I have been an M&A Source member for about six or seven years. I enjoy the conferences very much and get a lot out of them. I didn’t make it to Houston last year, but I am all set for Denver.  Like a lot of M&A advisors, I was extremely worried about how things would work out during the pandemic. Having a network in place helped me to see that the M&A world would keep moving along. The pandemic ended up being much less of a deterrent to deal making than I expected. Several times, I have had M&A Source members reach out to me when they were looking for information or insight on companies in my vertical market.  I am always happy to serve as that kind of a resource.

As a seasoned M&A advisor, what changes and trends do you see on the horizon that will have an impact on M&A?

Well, I expected to see a deluge of Baby Boomer exits beginning years ago. It really did not materialize as expected. However, now COVID-19 seems to have changed that dynamic and many Baby Boomers are now getting serious about making moves toward exiting their businesses. I also see the business moving faster. The world has gotten comfortable with remote work and remote due diligence. As a result, the bottleneck of coordinating people’s schedules has diminished, and things are getting done quicker. It will continue to be particularly important to use technology effectively throughout the M&A process. Despite how busy we are today, I think it is also important to remember that M&A is a cyclical business. In recent years, the cycles may not have been as dramatic but there will always be fluctuations.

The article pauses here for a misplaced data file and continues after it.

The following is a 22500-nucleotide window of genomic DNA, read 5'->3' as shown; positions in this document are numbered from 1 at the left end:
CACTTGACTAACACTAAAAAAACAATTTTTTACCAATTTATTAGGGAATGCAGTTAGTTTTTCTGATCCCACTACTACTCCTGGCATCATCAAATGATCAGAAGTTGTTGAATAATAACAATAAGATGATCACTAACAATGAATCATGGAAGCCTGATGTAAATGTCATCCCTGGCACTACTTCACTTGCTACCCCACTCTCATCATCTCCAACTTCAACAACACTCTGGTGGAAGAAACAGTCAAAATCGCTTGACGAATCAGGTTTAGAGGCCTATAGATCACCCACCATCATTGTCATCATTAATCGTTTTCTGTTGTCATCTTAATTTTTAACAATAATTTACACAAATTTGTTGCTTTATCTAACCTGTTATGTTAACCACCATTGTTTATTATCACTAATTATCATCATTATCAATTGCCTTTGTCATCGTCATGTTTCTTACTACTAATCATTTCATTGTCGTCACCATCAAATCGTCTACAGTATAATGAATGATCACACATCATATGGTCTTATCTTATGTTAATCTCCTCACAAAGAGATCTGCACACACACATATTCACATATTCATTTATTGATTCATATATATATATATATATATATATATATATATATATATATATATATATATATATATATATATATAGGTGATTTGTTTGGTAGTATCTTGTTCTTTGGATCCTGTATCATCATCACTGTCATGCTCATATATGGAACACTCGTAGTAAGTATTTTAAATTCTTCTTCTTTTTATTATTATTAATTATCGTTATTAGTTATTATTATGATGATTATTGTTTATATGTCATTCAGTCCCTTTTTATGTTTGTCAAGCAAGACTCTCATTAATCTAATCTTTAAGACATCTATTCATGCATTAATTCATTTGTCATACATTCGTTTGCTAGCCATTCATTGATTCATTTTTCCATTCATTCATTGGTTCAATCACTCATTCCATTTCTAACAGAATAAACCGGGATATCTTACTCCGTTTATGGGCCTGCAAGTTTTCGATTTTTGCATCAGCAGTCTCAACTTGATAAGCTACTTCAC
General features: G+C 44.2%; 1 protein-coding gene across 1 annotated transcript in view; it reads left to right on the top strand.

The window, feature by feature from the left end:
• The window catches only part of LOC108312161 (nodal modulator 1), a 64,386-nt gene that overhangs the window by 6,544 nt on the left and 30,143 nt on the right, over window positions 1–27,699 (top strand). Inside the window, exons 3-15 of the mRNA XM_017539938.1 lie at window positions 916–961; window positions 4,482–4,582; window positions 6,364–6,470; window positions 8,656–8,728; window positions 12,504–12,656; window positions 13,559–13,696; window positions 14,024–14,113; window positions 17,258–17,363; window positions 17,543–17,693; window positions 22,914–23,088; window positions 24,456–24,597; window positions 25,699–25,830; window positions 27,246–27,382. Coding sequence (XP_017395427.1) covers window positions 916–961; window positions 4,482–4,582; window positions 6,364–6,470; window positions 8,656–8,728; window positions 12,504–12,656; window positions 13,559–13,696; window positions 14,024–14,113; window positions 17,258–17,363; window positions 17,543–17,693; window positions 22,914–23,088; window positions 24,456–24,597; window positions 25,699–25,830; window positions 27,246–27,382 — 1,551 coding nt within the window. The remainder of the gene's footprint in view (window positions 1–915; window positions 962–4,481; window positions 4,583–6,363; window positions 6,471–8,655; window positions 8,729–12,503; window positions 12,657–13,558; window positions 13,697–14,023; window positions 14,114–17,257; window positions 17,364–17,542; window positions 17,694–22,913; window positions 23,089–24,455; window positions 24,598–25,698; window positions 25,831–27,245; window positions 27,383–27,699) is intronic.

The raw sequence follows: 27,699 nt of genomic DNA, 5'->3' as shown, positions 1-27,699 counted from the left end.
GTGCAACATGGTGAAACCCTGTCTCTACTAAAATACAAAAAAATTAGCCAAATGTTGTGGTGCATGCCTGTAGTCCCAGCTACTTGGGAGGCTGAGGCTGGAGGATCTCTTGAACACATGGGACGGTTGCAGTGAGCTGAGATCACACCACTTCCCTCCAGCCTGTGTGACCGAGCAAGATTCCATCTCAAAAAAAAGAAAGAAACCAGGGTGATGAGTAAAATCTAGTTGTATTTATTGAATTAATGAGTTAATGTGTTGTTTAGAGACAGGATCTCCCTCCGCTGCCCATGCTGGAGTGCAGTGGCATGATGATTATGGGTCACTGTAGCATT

What advice would you give to new people entering the profession?

The most important thing is to develop your personal network and find a mentor. The M&A Source is a wonderful place to build your network.

Please tell us something about yourself that has nothing to do with your M&A career.

One of my biggest hobbies is book collecting – mostly about history and the environment. I am a huge history buff and like to study the history of any activity I am involved with. I should have been a history professor, but the truth is I didn’t take even one single history course in college.  I tested out of American History and didn’t take any others.  I have regretted that ever since. I expect to write a history book or two if and when I retire.